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After the clinical symptoms of gonorrhea have subsided, all patients should be subjected to a thorough bacteriological examination. In private practice I insist on three negative smears, to be followed by two negative smears after the next menstrual period. In children, five negative smears must be obtained. In the case of unmarried women, instructions are given, to return for urethral examination when contemplating matrimony or on the first appearance of any symptom suggesting a recurrence of the original condition. In the case of married patients, the greatest care should be exercised to obtain a complete cure before the marital relation is resumed.

Those genito-urinary men of the present day who limit their practice almost exclusively to the treatment of gonorrhea in males are very much in advance in their methods over those practitioners to whom the women come for treatment of their gonorrhea and its complications. Unfortunately the treatment of gonorrhea in the female is confined almost entirely to the general practitioner. This condition of affairs has not led to much advance in our treatment of their troubles.

Treatment depends entirely upon the stage of the disease. In acute stages practically all that is demanded is absolute rest, light diet, particularly about the time of the menstrual period. Great care should be exercised in preserving cleanliness not to transfer the infection along the genital tract beyond the point of origin. Chronic cases require much patience on the part, both of physician and patient. The silver salts are the favorites of most authorities. In the treatment of the urethra the endoscope is invaluable. I have found that Skene's glands are best treated by the actual cautery. The glands of the vestibule also yield much more readily to this form of treatment. Infection of Bartholin's glands can usually be satisfactorily treated by injection of silver salts, using a bluntpointed needle—one similar to a hypodermic-and inserting same into duct. There are cases requiring a dissection of the gland-a procedure not so simple as one might think. Linear cauterization, after the method of Boldt, has proven very satisfactory in treatment of the cervical canal at intervals of every two weeks, though I believe in the hands of experienced plastic operators a resection of the cervical mucosa after the Schroeder method gives the most satisfactory results.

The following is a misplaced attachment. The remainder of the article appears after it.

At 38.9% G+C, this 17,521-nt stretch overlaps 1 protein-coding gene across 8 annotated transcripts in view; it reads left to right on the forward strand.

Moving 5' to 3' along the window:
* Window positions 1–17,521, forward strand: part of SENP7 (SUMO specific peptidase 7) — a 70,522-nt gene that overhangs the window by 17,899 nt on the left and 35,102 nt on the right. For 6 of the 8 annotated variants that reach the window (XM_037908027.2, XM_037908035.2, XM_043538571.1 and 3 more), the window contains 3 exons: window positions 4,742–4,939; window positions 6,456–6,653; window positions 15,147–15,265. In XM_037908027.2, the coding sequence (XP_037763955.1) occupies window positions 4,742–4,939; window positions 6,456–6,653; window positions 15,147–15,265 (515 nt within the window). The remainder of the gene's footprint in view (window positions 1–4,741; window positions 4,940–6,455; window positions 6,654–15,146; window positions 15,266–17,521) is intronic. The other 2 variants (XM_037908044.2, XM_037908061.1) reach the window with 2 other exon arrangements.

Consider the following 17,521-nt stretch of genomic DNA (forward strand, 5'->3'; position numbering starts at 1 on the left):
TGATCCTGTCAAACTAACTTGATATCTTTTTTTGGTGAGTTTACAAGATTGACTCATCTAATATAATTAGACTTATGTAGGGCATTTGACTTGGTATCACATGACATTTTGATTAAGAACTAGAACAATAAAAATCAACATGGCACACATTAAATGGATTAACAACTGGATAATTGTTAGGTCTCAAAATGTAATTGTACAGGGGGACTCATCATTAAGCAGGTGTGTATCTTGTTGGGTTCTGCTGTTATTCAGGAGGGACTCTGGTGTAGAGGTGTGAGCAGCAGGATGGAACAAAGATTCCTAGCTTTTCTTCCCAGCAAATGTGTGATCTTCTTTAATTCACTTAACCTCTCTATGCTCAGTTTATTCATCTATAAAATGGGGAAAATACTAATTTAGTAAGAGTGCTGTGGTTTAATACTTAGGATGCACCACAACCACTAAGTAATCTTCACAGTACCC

Accordingly, to the best authorities, a gonorrheal endometritis seldom if ever occurs. I am frank to say I have never seen such condition. I draw this conclusion from the microscopic study of uteri removed from women who have had a gonorrheal infection. Numerous sections have been stained for the gonoroccus in situ and I have yet to see an endometrial section showing the same or evidence of an endometritis. On the contrary, there are authorities who contend such conditions exist and they advocate curettage and application of silver preparations. I have always held that such procedure was unwarranted, not to say dangerous, because of the great liability of lighting up a previous infection or adnexal disease. If a true gonorrheal endometritis ever does exist, it can be treated in conjunction with the tubal condition.

Treatment of the tubes and ovaries should be conservative: by rest in bed, light diet, hot vaginal douches, hot and cold applications over the pelvic region. I have occasionally found the use of stock vaccines to be beneficial-contrary to the statistics of most men. Operative procedure on acute gonorrheal pus tubes—either salpingectomy or scalpingostomy—is unwarranted, first, because it is against one of the basic principles of surgery, i, e., the conservation of tissue, and, second, the drainage procedure must necessarily tend to increase one of the most dreaded sequelae of abdominal surgery—adhesions. If drainage in gonorrheal tubes must be done, the most logical procedure and route, in my opinion, is per vaginam.

Regarding conservative or complete surgery in these cases, one must be guided by the particular conditions which he meets. He should explain to the patient that conservative surgery may mean future pregnancies, or perhaps future operative procedure.

Whether one should, in radical surgery, do a supra-vaginal or a pan-hysterectomy will depend on the condition of the cervix at the time of operation. I personally believe that conservative surgery on the tubes and radical surgery on the cervix is the ideal proceedure.